Condemned to repeat history

The most horrifying non-fiction book I’ve ever read is “Hungry Ghosts: Mao’s Secret Famine” about how tens of millions of Chinese starved to death due to the ineptitude and indifference of Mao Tse-Tung. Now British journalist Jasper Becker is turning his attention to the modern-day dystopia of North Korea where supreme dictator Kim Jong Il builds palaces and golf courses for himself while the rest of the country suffers.
Crackin’ open the liberal media cocoon – Here’s Michael Barone in “A bad election for Old Media
Well you can knock me over with a feather

It looks like Yasser Arafat was a corrupt dictator who skimmed money from his own people. I never would have guessed. From the NY Post (by way of Time magazine): “Arafat got paid at the pump”:

Yasser Arafat reportedly skimmed $2 million a month from the gasoline trade in the Gaza Strip and West Bank.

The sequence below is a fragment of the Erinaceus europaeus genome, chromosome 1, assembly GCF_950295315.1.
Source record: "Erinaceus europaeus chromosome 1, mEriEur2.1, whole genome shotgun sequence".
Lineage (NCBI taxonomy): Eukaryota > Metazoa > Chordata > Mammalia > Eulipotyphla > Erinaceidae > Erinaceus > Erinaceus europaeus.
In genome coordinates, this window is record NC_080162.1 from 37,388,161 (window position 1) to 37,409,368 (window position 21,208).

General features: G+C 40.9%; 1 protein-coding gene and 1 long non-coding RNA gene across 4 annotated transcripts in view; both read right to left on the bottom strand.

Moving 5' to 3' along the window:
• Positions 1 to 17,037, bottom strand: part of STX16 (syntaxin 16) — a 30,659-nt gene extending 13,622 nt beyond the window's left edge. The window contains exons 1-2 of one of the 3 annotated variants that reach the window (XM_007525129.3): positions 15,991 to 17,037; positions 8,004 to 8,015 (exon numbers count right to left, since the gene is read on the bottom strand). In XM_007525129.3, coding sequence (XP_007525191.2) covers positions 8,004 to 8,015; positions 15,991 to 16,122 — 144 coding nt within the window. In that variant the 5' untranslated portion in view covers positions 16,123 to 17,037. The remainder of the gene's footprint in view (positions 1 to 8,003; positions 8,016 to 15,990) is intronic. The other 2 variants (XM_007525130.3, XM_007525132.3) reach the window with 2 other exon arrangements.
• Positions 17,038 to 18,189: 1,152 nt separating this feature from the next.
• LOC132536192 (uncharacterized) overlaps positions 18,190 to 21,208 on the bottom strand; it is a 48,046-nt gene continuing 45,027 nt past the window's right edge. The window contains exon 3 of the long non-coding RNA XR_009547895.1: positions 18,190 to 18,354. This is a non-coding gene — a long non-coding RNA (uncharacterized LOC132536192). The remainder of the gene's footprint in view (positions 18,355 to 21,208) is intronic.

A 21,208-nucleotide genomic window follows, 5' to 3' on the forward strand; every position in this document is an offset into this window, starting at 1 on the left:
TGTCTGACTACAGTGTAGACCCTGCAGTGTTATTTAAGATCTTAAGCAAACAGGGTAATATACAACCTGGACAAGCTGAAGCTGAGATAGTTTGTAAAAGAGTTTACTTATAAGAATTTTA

The skimming was uncovered by U.S. accountants after international donors forced Arafat to sign over his holdings to a Palestine investment fund in August 2002, Time magazine reports.

Halting the practice — and other corruption in the gasoline trade — boosted the Palestine Authority's treasury by $10 million a month and cut gas prices for ordinary Palestinians.

Time also says that after scouring Arab companies and bank accounts in the Cayman Islands and Luxembourg, the U.S. auditors identified $800 million in Arafat holdings.
And be sure to read Charles Krauthammer’s article in today’s WashPost: “Arafat’s Legacy.”

Sunday, November 14, 2004

The Big Dig - not "worth the wait" and not worth the expense

Everybody in Western Massachusetts hates the Boston roadway project known as "The Big Dig" because it sucks away highway funds for the rest of the state. Now even Boston-ites can't hide the fact that Ted Kennedy's $14 billion boondoggle is a horrible mess. Here's a great article by Sam Allis in today's Boston Globe titled "The Big Drip":
The Observer likes a good cliche as much as the next person, so let's try this one: ''The straw that broke the camel's back." What else do you call the news last week that the Big Dig tunnel leaks like an old garden hose?

It's not just the sheer number of leaks -- a breathtaking 400 of them -- that smacks of Soviet efficiency. It's not just the rank cowardice among the rogue's gallery of players associated with the project who have streaked from responsibility like Olympic runners.